How well do you know your shot routine? What if we told you that the more details you can list, the more in control you can be on the shooting line?
This Is How the Shooting
Feb 1, 2021
It has become almost a tradition in the shooting sport for the coaches to promote the writing of performance journals, on the one hand, and for the young shooters to resist and never do it, on the other. Sometimes the coaches can’t present the shooters with good enough reasons for taking notes after each practice. Sometimes they don’t insist on including dedicated time for writing after each practice. And almost always, the young shooters will happily forget all about their shooting diaries.
The best world shooters are no exception to this unwritten rule. However, what separates them (and, in time, makes them better than average?) is that they try out everything that might help them. They reflect on the advantages and the disadvantages, then decide for themselves. Here is what shooting legend, eight-time Olympian and shooting champion Rajmond Debevec says on discovering the potential of taking notes.
“When I was an aspiring junior shooter at the beginning of my shooting career, my coach kept telling me to diligently write down everything I could think of after each practice. I must say I was against this idea. I didn’t see any sense and had no joy in noting anything else besides my scores and besides drawing statistical graphs – if they pointed upwards, of course.
But as a good pedagogue, my coach also encouraged me to think with my own head. This is why I quickly began understanding that it is sometimes clever to leaf through your old notes and that they come in handy when things don’t go the way you wish and plan.
Today, I am eternally grateful that he kept pushing and insisting. After long years, my sports shooting “library” now holds countless notebooks, pads, even single sheets when I had nothing else close at hand. They are full of notes with present-day value. For example, when I take a break and have to polish my technique in the first months of a new season. Or in the competition period when I am thousands of kilometres away from home, preparing for an important match, and deciding for the best tactics regarding the expected changes in wind during the time of the competition – and am lucky enough that I competed at the same range two years ago and patiently noted down all the good and bad conditions.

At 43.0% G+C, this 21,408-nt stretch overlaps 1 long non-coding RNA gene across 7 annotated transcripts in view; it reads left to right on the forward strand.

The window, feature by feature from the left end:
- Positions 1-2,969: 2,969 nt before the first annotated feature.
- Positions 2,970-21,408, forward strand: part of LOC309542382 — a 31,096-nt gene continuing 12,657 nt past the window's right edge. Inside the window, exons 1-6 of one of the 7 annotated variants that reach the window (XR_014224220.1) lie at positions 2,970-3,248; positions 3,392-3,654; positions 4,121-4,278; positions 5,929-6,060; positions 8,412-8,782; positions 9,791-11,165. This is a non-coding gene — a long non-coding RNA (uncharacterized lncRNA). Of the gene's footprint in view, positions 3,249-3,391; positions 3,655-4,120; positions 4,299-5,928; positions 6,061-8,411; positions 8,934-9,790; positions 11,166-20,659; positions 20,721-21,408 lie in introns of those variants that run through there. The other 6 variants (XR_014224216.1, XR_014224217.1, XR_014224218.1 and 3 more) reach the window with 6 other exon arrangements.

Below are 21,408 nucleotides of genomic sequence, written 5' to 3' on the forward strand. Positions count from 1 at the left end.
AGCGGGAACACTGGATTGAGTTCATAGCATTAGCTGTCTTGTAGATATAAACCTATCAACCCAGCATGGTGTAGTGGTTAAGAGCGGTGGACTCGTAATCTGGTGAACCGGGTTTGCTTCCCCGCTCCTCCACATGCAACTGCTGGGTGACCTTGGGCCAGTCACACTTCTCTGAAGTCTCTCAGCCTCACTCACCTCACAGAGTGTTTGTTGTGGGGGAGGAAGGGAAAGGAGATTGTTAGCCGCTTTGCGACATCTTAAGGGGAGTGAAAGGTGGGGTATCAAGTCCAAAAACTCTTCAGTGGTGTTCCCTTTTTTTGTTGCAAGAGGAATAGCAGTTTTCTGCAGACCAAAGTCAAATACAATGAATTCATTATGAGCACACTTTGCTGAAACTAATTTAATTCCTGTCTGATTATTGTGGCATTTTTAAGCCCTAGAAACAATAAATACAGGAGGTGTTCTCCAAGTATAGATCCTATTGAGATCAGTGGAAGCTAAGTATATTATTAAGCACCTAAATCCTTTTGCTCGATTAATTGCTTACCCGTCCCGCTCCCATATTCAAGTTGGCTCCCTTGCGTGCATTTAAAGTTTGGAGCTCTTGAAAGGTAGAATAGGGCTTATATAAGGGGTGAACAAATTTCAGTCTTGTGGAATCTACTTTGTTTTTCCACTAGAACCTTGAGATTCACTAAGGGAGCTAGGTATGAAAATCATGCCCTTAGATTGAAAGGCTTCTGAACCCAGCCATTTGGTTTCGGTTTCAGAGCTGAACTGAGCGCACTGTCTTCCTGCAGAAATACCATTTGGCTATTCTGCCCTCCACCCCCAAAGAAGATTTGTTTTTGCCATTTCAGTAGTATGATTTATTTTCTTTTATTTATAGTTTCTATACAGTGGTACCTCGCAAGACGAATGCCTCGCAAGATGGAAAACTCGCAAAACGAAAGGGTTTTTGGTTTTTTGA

Živa and Sonja have my congratulations for their excellent idea, but also for realizing it and publishing their Shooting Notes that will allow sports shooters to systematically record all of the important and useful parameters for their personal (and the coach’s) monitoring and preparation for practices and competitions.
Extremely useful – I would recommend Shooting Notes to everyone from the youngest to the most experienced shooters.”
Rajmond Debevec (1962) is a Slovenian top-level shooter. Having competed at the Olympic games a total of eight times, he won gold in 50 m 3P at the 2000 Sydney OG, bronze in 50 m 3P at the 2008 Beijing OG and bronze in 50 m prone at the 2012 London OG. He held the world record in 50 m 3P for more than twenty years until the change of rules in this event. With 115 medals from the highest-level championships, he is the world’s most successful shooter of all times.
More Recent Pointers
Why, in this digital era, do we still need to write our shooting analysis in a notebook? Team Aiming Art explains why writing by hand provides more benefits for our future action than typing.
Make every practice count by writing your personal shooting analysis. Monitor your progress and see yourself improve!
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